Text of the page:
At long last, the ’70s and ’80s saw the popular incursion of fiction taking greater stylistic risks: of a peculiarly Bulgarian magical realism, as well as experimental and even postmodern work. The influence of translated literature was decisive in breaking the stranglehold of the historical romance over Bulgarian literature, but one can also speculate, in economic terms, that the Bulgarian novel was now seen as a marketable product—and that, in itself, it was marketing “socialist cultural affluence” locally and abroad—and thus that a freer market was simply the most efficient way both to profit from and disseminate the merchandise at hand. Still, given this new freedom, the continued absence of dissident writing is notable. It could be explained by the national character, or by the lack of interest the West had taken in the Bulgarian situation, or by the new prosperity the country was experiencing—but only one major novelist, Georgy Markov, could be called a true dissident, and he was a defector, producing documentary literature in exile (he was murdered by spies in 1972: they poked him in a London street with the poisoned tip of an umbrella). To what extent the new generation of domestic experimental writers—or those who couched their criticisms of the regime in satirical fairytale-language—can be considered anticommunist depends on how one wants to measure their protest: there were always books banned and confiscated, there were always authors being punished, fired from their jobs, arrested, prosecuted, sent into exile, banned from publication at home or abroad . . . but all in all, it would be very difficult to name any examples of popularly successful, serious writers debuting after the collapse of communism. And, these days, there’s very little interest in reviving (or rather reprinting) the successful authors of 1945-89.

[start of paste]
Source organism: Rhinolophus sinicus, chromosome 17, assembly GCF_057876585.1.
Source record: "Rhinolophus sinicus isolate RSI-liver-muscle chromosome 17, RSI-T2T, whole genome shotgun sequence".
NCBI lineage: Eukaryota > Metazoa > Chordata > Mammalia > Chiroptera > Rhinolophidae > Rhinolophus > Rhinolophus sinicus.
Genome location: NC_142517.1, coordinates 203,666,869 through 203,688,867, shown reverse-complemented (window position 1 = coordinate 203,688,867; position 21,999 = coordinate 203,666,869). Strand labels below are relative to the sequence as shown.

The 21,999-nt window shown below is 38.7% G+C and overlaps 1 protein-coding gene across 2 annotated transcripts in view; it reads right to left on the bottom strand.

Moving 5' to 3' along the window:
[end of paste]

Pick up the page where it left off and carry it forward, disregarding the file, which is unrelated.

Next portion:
After 1989, Bulgarian writers—many of whom joined the new political parties and became activists—soon found that their enthusiasm for democracy came with a price. They had lost all the benefits of the old, unified Bulgarian readership, and of substantial state-support: the regular, regulated, and well-planned publication in high print runs; the enormous domestic and even foreign markets filled with consumer-admirers; free retreats, free books, loans, decent advances, and much else besides. The bookstores began to be bought by people with no interest in maintaining them as such, and so books had to be sold out in the open—and one of the largest open-air book-markets in Europe is in the center of Sofia, which might sound exotic, but emerged out of necessity; the twenty or thirty state-owned publishers multiplied into 500-600 independents, and without proper bookstores to stock their titles. Agents appeared for the first time. The new, private publishers immediately started printing all the books that had been banned—crime and mystery novels, pornography, Mein Kampf, the Bible—and readers, feeling cheated by decades without these kinds of book, gravitated towards the very things they’d always been forbidden . . . and not contemporary Bulgarian novels. The print runs of Bulgarian novels fell from dozens and even hundreds of thousands to three hundred copies maximum. The prices of books—like everything else—soared. Even the people who still wanted to buy serious literature couldn’t afford it, and gradually, though the standard of living improved, people lost interest in buying books. The printers’ shops weren’t prepared for such a dry spell and started to close up. Commercial publishing died in Bulgaria, replaced by something only a step above vanity presses—and as there were no profits to be had, and little interest in literature, even the journals began to disappear.